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Sunshine Coast spotlight: dynamic growth that is sustainable PART TWO
Sunshine Coast spotlight: dynamic growth that is sustainable PART TWO
by Graham Vercoe, Resort News Reporter 04th October, 2017

Sunshine Coast spotlight: dynamic growth that is sustainable PART TWO

Resort Brokers’ Glenn Millar told Resort News: “We have seen a resurgence in off-the-plan projects emerging after a somewhat long hiatus, with our team recently listing three new off-the-plan offerings. These projects, with the exception of the Aria Breeze development in Mooloolaba, have predominately been residential in nature.

 

“We are now seeing developers looking for sites to build new holiday complexes, however these sites are hard to come by. We are in negotiations with several large developers planning significant resort developments should relevant approvals be granted.”

 

Millar adds: “With the major developments underway including the airport extension and the new Maroochydore town centre we believe the Sunshine Coast market will grow exponentially and new builds will be critical to meet future demand.”

 

CBRE’s Chris Novak is confident of the coast’s outlook: “The near and long-term future is very bright for the Sunshine Coast as the tourist numbers will keep increasing from both domestic and particularly international tourism.  The coast with its endless white beaches, perfect all-year round weather and pristine environment and increasingly sophisticated offering, will attract many travellers from China, India and Indonesia, whose middle class is rapidly expanding. 

 

“International travellers who come to Australia for the second and third time want a different experience and the Sunshine Coast has much to offer them.  Some of the market segments that will grow are: medical tourism, sporting events, self-drive holidays, special interest, education and festivals,” Novak says.

 

He adds: “The market on the Sunshine Coast must be near or at the top of the current cycle owing to the increase in tourist numbers but also in increase in corporate travel, which then is reflected in higher revenue, profit and multiplier. 

 

“Although, most of the increase has come from the domestic market due to weaker Australian dollar, increased flights from Sydney and Melbourne and from international markets in both Europe and Asia are contributing to the growth.  Sunshine Coast Tourism and council have a proactive and tourist friendly policy, which assists in growing all market segments. This, coupled with increased infrastructure spending, is making the whole Sunshine Coast an established destination with a strong offering.”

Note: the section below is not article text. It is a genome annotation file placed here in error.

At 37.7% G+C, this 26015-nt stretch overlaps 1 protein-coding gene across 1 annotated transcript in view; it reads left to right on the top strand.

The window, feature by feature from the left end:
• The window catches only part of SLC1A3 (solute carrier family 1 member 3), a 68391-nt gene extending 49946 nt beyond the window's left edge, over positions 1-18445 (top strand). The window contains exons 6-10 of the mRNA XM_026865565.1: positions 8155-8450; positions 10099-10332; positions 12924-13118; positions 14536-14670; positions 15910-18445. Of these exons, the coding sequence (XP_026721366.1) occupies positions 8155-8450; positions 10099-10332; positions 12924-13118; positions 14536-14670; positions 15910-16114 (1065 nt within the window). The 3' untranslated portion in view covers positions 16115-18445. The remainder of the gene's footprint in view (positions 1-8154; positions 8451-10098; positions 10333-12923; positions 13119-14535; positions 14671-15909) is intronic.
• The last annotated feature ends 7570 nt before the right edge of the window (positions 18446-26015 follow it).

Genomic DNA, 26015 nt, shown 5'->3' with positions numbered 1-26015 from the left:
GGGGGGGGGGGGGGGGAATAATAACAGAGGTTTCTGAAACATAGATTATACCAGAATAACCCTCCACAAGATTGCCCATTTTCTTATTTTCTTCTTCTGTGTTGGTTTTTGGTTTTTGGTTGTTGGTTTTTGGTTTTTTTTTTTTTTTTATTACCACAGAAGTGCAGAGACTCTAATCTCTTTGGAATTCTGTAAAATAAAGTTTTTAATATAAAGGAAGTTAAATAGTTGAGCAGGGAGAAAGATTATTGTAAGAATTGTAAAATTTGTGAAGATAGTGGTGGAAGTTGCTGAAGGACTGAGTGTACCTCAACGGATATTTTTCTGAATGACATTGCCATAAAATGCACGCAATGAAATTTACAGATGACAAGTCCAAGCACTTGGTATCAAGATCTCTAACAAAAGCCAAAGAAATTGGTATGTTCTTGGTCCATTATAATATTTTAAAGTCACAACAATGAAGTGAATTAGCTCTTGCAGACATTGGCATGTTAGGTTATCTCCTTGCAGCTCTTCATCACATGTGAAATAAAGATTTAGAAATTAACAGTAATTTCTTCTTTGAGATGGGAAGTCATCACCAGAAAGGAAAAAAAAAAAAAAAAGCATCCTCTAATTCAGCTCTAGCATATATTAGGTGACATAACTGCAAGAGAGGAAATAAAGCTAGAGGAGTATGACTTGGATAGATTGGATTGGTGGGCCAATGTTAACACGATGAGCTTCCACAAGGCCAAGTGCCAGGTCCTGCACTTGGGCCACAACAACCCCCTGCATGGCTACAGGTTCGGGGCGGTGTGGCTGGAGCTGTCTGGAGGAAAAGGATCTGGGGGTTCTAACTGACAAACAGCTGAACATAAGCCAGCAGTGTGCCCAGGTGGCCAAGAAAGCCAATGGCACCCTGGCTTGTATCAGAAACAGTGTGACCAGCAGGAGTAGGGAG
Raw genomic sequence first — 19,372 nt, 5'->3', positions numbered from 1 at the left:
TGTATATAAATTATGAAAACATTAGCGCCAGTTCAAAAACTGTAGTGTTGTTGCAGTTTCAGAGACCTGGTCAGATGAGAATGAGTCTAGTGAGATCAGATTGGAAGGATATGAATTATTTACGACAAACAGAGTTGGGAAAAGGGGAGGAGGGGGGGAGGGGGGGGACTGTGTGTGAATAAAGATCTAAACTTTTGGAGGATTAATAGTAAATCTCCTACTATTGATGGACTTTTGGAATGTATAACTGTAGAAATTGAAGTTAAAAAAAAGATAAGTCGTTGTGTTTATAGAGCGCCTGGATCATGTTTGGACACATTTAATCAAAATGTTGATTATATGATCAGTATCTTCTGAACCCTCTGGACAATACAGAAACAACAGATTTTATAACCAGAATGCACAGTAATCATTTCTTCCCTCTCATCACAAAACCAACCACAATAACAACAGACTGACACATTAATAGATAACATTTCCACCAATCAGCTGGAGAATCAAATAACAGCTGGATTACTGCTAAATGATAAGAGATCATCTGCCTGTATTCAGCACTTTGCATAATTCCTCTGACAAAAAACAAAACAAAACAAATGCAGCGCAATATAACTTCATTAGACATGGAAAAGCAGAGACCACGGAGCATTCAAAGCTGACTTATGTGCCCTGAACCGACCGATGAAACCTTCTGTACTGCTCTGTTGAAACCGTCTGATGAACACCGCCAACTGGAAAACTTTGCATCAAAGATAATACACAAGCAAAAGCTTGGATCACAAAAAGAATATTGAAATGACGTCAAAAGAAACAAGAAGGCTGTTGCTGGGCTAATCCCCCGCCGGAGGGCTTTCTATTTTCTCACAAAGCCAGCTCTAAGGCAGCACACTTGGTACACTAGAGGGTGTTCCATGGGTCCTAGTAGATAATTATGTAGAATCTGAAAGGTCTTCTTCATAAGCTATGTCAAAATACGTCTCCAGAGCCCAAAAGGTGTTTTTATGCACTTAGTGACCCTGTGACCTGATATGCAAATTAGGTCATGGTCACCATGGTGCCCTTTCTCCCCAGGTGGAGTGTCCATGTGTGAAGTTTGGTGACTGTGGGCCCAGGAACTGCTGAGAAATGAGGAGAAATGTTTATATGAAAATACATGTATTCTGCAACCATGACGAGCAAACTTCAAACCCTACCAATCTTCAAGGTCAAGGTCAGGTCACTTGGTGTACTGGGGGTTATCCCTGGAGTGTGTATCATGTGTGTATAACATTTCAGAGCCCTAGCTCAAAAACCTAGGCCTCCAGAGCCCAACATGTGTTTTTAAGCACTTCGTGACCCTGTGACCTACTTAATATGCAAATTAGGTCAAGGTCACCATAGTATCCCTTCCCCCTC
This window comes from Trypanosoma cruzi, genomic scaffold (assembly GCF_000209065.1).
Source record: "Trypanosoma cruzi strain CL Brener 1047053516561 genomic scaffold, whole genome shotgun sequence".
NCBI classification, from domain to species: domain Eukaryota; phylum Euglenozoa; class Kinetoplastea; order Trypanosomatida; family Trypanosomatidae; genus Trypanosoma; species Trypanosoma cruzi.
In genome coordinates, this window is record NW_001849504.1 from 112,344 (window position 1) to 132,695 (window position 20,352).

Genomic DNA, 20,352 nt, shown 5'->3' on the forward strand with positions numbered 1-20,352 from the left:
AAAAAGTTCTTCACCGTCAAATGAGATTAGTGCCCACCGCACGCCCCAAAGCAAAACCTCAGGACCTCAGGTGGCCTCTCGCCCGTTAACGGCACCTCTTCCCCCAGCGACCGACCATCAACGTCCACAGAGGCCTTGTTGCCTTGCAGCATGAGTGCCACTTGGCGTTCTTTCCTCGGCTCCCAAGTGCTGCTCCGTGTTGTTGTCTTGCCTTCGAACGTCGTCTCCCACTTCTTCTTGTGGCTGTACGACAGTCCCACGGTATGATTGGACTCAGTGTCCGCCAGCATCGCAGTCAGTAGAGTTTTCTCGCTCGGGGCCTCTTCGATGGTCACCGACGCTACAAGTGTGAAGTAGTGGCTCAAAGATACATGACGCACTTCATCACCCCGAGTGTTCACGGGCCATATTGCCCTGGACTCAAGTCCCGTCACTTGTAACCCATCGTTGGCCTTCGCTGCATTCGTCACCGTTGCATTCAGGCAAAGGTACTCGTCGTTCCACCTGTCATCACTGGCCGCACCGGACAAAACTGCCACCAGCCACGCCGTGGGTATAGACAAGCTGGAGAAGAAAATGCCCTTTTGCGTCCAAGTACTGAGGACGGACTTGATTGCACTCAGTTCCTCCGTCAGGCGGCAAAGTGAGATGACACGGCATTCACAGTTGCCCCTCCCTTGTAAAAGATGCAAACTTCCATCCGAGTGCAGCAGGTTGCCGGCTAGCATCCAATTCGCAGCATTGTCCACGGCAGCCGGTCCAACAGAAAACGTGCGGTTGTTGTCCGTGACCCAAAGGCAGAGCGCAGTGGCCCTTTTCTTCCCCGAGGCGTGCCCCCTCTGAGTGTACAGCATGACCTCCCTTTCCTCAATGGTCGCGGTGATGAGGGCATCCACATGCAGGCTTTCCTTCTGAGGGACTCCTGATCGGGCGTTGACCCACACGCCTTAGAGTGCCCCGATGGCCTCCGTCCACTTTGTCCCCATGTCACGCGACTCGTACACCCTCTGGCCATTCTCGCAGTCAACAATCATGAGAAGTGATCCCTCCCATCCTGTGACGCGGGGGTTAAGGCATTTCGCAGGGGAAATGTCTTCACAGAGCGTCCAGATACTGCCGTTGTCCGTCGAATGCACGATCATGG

Buyer interest remains high. Novak told Resort News: “There has been strong interest in quality accommodation assets by both domestic and international private and institutional buyers.

 

“Many large foreign investors have entered the Australian market progressively by buying initially small and then increasingly larger stakes culminating in taking controlling interest in such iconic home-brands as Quest and Toga by Singaporean investment funds and Prince Hotel Group in Japan. PHG is, in turn, owned by the Seibu Group that recently acquired StayWell Hotel Group,” Novak says. 

 

“With individual asset purchases, Asian buyers prefer well-located hotels in capital cities and, in particular, Sydney and Melbourne.  These are often multi-generational purchases, hence Asian buyers are prepared to acquire them at the top of the cycle rather than for counter-cyclical reasons. Although, the Chinese government clampdown may affect individual unit buyers, it is not the case with large hotel investors.

 

“Unlike in the past, Chinese buyers are shying away from management rights businesses due to their hands-on nature, and the human factor of dealing with a body corporate and individual investors,” Novak told Resort News.

 

Millar insists: “Chinese buyers are not really attracted to the Sunshine Coast unless it’s for permanent complexes. Even then there is no real support structure on the coast favoured by Chinese buyers. In the last 12 months, we have sold one rights to a Taiwanese family and one to Chinese buyers. 

 

“We are getting solid interest from both interstate and New Zealand, and from local buyers. Our major source of buyers however is still out of the southern states,” Millar says.

Phippsfin’s Phipps agrees: “Chinese demand not really an issue as we don’t see much transaction activity for Chinese buyers on the coast. Buyers are still coming from New Zealand with Sunshine Coast lifestyle and weather as an attraction.”

 

Stoll emphasises: “The management rights industry in Queensland will see a decline in Chinese investment for a short-term period. A Chinese buyer recently advised that they only have the ability to withdraw $US50,000 per person per year; if a family of four then $US 200,000 per year can be withdrawn.

 

“The [reduced] Chinese investment into management rights will slow down the demand. We are currently experiencing managers holding onto their complexes for a number of reasons, such as the Commonwealth Games approaching, so management rights investment options are limited,” Stoll maintains.